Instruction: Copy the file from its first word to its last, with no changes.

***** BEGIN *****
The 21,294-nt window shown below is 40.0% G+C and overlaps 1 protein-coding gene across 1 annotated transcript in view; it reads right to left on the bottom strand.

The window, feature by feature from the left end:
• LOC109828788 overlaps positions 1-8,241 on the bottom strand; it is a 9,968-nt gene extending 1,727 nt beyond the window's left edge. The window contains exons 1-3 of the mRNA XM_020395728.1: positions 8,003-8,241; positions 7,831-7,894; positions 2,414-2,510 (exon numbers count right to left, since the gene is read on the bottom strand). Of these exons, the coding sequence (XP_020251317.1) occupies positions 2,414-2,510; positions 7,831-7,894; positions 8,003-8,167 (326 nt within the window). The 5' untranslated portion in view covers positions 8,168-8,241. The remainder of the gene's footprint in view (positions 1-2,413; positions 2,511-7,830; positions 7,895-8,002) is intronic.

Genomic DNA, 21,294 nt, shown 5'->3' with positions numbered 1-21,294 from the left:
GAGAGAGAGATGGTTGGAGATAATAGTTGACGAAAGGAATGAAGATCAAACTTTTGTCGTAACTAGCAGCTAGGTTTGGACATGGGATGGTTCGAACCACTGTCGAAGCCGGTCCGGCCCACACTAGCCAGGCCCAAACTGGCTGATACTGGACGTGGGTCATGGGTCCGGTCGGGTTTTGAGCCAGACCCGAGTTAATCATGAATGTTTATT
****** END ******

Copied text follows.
The 21,294-nt window shown below is 40.0% G+C and overlaps 1 protein-coding gene across 1 annotated transcript in view; it reads right to left on the bottom strand.

The window, feature by feature from the left end:
• LOC109828788 overlaps positions 1-8,241 on the bottom strand; it is a 9,968-nt gene extending 1,727 nt beyond the window's left edge. The window contains exons 1-3 of the mRNA XM_020395728.1: positions 8,003-8,241; positions 7,831-7,894; positions 2,414-2,510 (exon numbers count right to left, since the gene is read on the bottom strand). Of these exons, the coding sequence (XP_020251317.1) occupies positions 2,414-2,510; positions 7,831-7,894; positions 8,003-8,167 (326 nt within the window). The 5' untranslated portion in view covers positions 8,168-8,241. The remainder of the gene's footprint in view (positions 1-2,413; positions 2,511-7,830; positions 7,895-8,002) is intronic.

Genomic DNA, 21,294 nt, shown 5'->3' with positions numbered 1-21,294 from the left:
GAGAGAGAGATGGTTGGAGATAATAGTTGACGAAAGGAATGAAGATCAAACTTTTGTCGTAACTAGCAGCTAGGTTTGGACATGGGATGGTTCGAACCACTGTCGAAGCCGGTCCGGCCCACACTAGCCAGGCCCAAACTGGCTGATACTGGACGTGGGTCATGGGTCCGGTCGGGTTTTGAGCCAGACCCGAGTTAATCATGAATGTTTATT